Matt Waldman’s RSP NFL Lens shows why Steelers Le’Veon Bell is among the best runners in the game today and what young backs should notice.
Don’t come here looking for an editorial about Bell’s contract; just let me know when the Days of Our Lives has its reconciliation scene. I’m here for the football, and Bell’s running has developed from good to great since his early years at Michigan State.
One of Bell’s best traits is his loose hips. Footwork is vital, but it’s the hips that can allow a back to navigate the narrowest of spaces.
Bell turns his hips on this play in impressive fashion twice in this run, but it’s the second turn that’s a mind-blowing detail.
Some of you may feel nonplussed at the idea this is so good. Keep in mind that NFL players are the smallest and most skilled group of people playing organized football. The greater the skill, the greater the details matter. Separating a back like Bell from players Kenyan Drake involves the tiniest details of footwork, step rate, and skill to turn the hips — not only how to do it, but also when to do it.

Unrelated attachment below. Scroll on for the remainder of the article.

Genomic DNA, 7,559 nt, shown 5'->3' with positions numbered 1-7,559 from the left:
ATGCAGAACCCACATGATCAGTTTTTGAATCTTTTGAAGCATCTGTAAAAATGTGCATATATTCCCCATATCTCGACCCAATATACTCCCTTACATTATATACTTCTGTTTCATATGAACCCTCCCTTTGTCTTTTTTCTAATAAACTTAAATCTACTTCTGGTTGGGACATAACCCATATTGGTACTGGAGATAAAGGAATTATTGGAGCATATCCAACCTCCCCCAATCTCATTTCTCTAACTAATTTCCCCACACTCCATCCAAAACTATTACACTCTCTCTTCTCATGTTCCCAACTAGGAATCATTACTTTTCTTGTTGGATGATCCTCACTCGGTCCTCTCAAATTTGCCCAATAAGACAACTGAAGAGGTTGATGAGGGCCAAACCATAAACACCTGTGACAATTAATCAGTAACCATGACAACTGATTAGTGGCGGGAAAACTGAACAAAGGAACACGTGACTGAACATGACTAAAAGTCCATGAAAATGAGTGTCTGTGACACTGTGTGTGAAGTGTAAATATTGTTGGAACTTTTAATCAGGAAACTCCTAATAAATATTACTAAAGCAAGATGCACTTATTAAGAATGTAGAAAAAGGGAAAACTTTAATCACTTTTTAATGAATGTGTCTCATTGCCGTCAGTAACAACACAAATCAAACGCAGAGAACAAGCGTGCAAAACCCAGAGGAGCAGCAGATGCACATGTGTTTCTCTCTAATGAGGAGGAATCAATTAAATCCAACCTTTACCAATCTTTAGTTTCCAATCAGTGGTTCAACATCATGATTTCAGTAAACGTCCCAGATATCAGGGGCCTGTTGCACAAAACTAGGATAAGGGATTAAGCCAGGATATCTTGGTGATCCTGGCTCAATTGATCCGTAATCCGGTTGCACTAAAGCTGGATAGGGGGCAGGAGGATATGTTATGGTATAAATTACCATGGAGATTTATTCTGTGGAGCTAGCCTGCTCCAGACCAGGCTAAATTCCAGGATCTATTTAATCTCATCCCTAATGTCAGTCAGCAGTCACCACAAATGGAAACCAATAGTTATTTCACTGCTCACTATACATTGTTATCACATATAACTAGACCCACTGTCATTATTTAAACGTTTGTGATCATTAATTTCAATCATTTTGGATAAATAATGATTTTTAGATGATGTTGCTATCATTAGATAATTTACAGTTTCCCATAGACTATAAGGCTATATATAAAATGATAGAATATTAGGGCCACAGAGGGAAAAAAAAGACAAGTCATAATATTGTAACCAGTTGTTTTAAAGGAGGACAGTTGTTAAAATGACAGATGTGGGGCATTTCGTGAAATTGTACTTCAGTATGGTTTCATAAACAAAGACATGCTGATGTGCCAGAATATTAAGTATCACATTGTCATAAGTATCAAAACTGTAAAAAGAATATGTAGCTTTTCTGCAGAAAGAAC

When you’re studying running backs at the college level, hip mobility/looseness is a terrific athletic trait. If the back displays it and uses it productively, it’s also likely that you’re seeing a back who can press creases deeply, bait defenders to them, and change direction at the last moment.
This is another way of buying time because the amount of space that a back needs to avoid an opponent is smaller. Appreciate Bell while he’s at the top of his game because he’s a great athlete with a refined sense of his physical skills. Kenyan Drake is a great athlete who, by comparison, is just getting to know himself.
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